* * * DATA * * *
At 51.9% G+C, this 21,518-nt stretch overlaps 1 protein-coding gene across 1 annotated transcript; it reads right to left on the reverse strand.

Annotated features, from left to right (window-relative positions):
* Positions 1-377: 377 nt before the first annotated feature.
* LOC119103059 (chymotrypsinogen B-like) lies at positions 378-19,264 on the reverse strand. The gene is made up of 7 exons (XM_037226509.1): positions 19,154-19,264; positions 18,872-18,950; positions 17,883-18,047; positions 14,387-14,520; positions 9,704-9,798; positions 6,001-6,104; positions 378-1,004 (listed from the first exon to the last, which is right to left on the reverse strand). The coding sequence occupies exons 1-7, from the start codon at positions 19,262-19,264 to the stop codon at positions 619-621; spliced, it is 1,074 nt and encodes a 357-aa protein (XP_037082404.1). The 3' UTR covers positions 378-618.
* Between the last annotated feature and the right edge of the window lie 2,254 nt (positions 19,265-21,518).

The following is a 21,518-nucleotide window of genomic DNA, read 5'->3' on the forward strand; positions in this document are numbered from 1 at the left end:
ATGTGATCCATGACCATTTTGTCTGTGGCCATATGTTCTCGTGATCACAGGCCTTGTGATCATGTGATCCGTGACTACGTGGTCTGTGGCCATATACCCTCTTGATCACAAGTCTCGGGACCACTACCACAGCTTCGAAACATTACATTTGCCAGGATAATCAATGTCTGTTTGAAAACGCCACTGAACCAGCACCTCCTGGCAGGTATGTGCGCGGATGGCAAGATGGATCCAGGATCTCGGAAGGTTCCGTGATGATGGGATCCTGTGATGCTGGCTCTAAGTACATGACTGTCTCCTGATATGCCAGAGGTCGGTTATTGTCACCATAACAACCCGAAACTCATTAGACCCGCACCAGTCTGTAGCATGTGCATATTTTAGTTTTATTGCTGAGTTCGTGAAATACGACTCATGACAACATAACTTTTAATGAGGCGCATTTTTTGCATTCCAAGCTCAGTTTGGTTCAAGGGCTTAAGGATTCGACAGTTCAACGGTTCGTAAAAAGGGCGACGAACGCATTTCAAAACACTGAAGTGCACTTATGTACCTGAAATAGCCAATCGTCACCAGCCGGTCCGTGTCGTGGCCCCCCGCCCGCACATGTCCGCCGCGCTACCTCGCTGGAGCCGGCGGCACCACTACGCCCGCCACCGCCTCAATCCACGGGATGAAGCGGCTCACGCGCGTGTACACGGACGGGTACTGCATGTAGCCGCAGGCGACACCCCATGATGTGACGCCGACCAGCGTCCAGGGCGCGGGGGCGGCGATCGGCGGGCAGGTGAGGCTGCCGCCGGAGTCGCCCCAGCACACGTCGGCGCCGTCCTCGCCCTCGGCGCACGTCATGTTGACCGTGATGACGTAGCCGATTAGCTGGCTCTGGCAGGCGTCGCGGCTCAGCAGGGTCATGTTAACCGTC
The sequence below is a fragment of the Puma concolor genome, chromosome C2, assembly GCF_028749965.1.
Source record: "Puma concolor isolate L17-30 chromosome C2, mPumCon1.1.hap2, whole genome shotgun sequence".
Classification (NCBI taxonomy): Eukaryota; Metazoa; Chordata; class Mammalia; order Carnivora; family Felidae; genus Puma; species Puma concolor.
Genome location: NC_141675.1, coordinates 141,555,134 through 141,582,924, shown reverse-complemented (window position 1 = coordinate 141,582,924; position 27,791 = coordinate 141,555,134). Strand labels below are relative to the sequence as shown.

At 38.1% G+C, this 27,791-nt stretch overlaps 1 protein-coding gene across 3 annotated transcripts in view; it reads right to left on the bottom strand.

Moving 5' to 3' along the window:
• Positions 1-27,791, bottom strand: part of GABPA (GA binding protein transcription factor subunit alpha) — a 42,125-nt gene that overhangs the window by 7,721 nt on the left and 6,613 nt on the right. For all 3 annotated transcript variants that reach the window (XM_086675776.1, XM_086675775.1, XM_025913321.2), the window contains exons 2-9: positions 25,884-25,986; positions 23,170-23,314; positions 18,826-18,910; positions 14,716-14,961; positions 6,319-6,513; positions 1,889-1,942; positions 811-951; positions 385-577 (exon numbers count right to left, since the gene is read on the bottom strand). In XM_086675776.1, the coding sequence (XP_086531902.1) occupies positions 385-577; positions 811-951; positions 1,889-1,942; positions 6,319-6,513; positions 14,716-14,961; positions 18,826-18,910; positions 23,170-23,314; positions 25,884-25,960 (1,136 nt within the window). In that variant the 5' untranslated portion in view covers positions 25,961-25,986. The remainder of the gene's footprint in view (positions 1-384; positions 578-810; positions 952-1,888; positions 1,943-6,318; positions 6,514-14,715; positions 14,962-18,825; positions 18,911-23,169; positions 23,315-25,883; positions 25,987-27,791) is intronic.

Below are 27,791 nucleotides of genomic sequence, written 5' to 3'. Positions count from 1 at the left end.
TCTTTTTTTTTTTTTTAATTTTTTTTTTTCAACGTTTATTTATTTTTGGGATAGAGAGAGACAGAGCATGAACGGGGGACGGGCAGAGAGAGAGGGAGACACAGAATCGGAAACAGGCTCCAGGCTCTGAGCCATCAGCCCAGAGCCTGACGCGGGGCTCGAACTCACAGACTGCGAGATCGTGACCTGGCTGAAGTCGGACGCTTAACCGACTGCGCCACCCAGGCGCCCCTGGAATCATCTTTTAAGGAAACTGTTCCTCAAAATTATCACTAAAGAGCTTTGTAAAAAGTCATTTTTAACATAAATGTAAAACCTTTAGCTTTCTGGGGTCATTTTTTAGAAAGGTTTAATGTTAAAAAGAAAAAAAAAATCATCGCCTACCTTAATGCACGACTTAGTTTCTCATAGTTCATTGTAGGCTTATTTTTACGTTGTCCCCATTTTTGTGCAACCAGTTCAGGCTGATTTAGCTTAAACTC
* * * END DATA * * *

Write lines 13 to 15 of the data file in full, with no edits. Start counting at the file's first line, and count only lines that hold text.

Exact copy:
Moving 5' to 3' along the window:
• Positions 1-27,791, bottom strand: part of GABPA (GA binding protein transcription factor subunit alpha) — a 42,125-nt gene that overhangs the window by 7,721 nt on the left and 6,613 nt on the right. For all 3 annotated transcript variants that reach the window (XM_086675776.1, XM_086675775.1, XM_025913321.2), the window contains exons 2-9: positions 25,884-25,986; positions 23,170-23,314; positions 18,826-18,910; positions 14,716-14,961; positions 6,319-6,513; positions 1,889-1,942; positions 811-951; positions 385-577 (exon numbers count right to left, since the gene is read on the bottom strand). In XM_086675776.1, the coding sequence (XP_086531902.1) occupies positions 385-577; positions 811-951; positions 1,889-1,942; positions 6,319-6,513; positions 14,716-14,961; positions 18,826-18,910; positions 23,170-23,314; positions 25,884-25,960 (1,136 nt within the window). In that variant the 5' untranslated portion in view covers positions 25,961-25,986. The remainder of the gene's footprint in view (positions 1-384; positions 578-810; positions 952-1,888; positions 1,943-6,318; positions 6,514-14,715; positions 14,962-18,825; positions 18,911-23,169; positions 23,315-25,883; positions 25,987-27,791) is intronic.

Below are 27,791 nucleotides of genomic sequence, written 5' to 3'. Positions count from 1 at the left end.